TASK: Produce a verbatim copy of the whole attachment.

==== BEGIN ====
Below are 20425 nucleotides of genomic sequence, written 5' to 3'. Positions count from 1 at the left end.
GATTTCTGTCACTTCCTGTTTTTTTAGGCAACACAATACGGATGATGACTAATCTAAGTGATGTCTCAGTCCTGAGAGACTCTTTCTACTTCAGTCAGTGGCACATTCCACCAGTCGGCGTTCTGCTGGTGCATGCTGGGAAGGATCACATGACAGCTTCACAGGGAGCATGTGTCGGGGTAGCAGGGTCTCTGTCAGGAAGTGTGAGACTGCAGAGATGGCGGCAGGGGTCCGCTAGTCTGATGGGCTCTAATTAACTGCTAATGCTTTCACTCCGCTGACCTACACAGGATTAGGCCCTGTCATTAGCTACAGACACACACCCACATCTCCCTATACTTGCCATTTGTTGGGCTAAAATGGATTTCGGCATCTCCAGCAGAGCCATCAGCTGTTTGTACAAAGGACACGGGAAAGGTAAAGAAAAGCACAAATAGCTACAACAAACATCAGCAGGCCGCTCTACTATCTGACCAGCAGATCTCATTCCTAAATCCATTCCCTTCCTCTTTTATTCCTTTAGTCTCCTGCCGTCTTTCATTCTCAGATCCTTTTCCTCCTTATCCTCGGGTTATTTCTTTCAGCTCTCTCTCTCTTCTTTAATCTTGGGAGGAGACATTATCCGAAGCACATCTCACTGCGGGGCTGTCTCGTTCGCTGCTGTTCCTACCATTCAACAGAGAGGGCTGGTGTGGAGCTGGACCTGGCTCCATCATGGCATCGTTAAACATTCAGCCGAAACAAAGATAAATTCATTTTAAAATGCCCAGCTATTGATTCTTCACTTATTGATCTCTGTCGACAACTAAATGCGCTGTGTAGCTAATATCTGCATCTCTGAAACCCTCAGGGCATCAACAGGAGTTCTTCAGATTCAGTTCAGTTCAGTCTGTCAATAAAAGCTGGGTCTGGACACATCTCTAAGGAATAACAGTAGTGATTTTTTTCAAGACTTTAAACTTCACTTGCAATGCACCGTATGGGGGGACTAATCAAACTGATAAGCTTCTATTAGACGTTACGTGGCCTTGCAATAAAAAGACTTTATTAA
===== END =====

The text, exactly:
Below are 20425 nucleotides of genomic sequence, written 5' to 3'. Positions count from 1 at the left end.
GATTTCTGTCACTTCCTGTTTTTTTAGGCAACACAATACGGATGATGACTAATCTAAGTGATGTCTCAGTCCTGAGAGACTCTTTCTACTTCAGTCAGTGGCACATTCCACCAGTCGGCGTTCTGCTGGTGCATGCTGGGAAGGATCACATGACAGCTTCACAGGGAGCATGTGTCGGGGTAGCAGGGTCTCTGTCAGGAAGTGTGAGACTGCAGAGATGGCGGCAGGGGTCCGCTAGTCTGATGGGCTCTAATTAACTGCTAATGCTTTCACTCCGCTGACCTACACAGGATTAGGCCCTGTCATTAGCTACAGACACACACCCACATCTCCCTATACTTGCCATTTGTTGGGCTAAAATGGATTTCGGCATCTCCAGCAGAGCCATCAGCTGTTTGTACAAAGGACACGGGAAAGGTAAAGAAAAGCACAAATAGCTACAACAAACATCAGCAGGCCGCTCTACTATCTGACCAGCAGATCTCATTCCTAAATCCATTCCCTTCCTCTTTTATTCCTTTAGTCTCCTGCCGTCTTTCATTCTCAGATCCTTTTCCTCCTTATCCTCGGGTTATTTCTTTCAGCTCTCTCTCTCTTCTTTAATCTTGGGAGGAGACATTATCCGAAGCACATCTCACTGCGGGGCTGTCTCGTTCGCTGCTGTTCCTACCATTCAACAGAGAGGGCTGGTGTGGAGCTGGACCTGGCTCCATCATGGCATCGTTAAACATTCAGCCGAAACAAAGATAAATTCATTTTAAAATGCCCAGCTATTGATTCTTCACTTATTGATCTCTGTCGACAACTAAATGCGCTGTGTAGCTAATATCTGCATCTCTGAAACCCTCAGGGCATCAACAGGAGTTCTTCAGATTCAGTTCAGTTCAGTCTGTCAATAAAAGCTGGGTCTGGACACATCTCTAAGGAATAACAGTAGTGATTTTTTTCAAGACTTTAAACTTCACTTGCAATGCACCGTATGGGGGGACTAATCAAACTGATAAGCTTCTATTAGACGTTACGTGGCCTTGCAATAAAAAGACTTTATTAA